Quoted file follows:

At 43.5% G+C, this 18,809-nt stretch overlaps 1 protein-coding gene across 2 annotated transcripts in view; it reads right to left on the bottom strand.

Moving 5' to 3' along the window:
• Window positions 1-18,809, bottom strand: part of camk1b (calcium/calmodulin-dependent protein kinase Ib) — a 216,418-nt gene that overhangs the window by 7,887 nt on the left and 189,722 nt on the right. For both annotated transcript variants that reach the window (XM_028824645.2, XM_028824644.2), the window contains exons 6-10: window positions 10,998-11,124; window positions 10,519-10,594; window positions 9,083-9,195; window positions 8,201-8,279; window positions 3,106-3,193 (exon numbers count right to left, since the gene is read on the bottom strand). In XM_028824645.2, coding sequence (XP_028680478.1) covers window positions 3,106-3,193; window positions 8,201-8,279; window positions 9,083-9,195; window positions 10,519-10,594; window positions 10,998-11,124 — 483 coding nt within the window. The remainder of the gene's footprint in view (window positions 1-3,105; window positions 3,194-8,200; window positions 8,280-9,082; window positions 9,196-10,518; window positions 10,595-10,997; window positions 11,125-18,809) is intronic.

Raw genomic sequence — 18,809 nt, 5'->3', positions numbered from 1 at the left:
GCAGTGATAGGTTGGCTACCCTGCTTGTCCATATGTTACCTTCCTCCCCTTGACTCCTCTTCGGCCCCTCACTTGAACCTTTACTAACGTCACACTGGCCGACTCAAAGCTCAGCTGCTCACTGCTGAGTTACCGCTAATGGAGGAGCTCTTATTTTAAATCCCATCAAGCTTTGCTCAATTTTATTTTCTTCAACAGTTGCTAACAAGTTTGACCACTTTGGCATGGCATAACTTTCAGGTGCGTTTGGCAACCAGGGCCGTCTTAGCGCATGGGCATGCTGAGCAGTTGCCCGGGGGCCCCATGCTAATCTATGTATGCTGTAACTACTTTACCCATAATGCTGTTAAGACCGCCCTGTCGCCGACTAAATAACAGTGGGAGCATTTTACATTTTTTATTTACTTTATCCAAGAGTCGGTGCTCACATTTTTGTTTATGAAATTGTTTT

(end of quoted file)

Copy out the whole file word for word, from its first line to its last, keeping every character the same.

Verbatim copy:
At 43.5% G+C, this 18,809-nt stretch overlaps 1 protein-coding gene across 2 annotated transcripts in view; it reads right to left on the bottom strand.

Moving 5' to 3' along the window:
• Window positions 1-18,809, bottom strand: part of camk1b (calcium/calmodulin-dependent protein kinase Ib) — a 216,418-nt gene that overhangs the window by 7,887 nt on the left and 189,722 nt on the right. For both annotated transcript variants that reach the window (XM_028824645.2, XM_028824644.2), the window contains exons 6-10: window positions 10,998-11,124; window positions 10,519-10,594; window positions 9,083-9,195; window positions 8,201-8,279; window positions 3,106-3,193 (exon numbers count right to left, since the gene is read on the bottom strand). In XM_028824645.2, coding sequence (XP_028680478.1) covers window positions 3,106-3,193; window positions 8,201-8,279; window positions 9,083-9,195; window positions 10,519-10,594; window positions 10,998-11,124 — 483 coding nt within the window. The remainder of the gene's footprint in view (window positions 1-3,105; window positions 3,194-8,200; window positions 8,280-9,082; window positions 9,196-10,518; window positions 10,595-10,997; window positions 11,125-18,809) is intronic.

Raw genomic sequence — 18,809 nt, 5'->3', positions numbered from 1 at the left:
GCAGTGATAGGTTGGCTACCCTGCTTGTCCATATGTTACCTTCCTCCCCTTGACTCCTCTTCGGCCCCTCACTTGAACCTTTACTAACGTCACACTGGCCGACTCAAAGCTCAGCTGCTCACTGCTGAGTTACCGCTAATGGAGGAGCTCTTATTTTAAATCCCATCAAGCTTTGCTCAATTTTATTTTCTTCAACAGTTGCTAACAAGTTTGACCACTTTGGCATGGCATAACTTTCAGGTGCGTTTGGCAACCAGGGCCGTCTTAGCGCATGGGCATGCTGAGCAGTTGCCCGGGGGCCCCATGCTAATCTATGTATGCTGTAACTACTTTACCCATAATGCTGTTAAGACCGCCCTGTCGCCGACTAAATAACAGTGGGAGCATTTTACATTTTTTATTTACTTTATCCAAGAGTCGGTGCTCACATTTTTGTTTATGAAATTGTTTT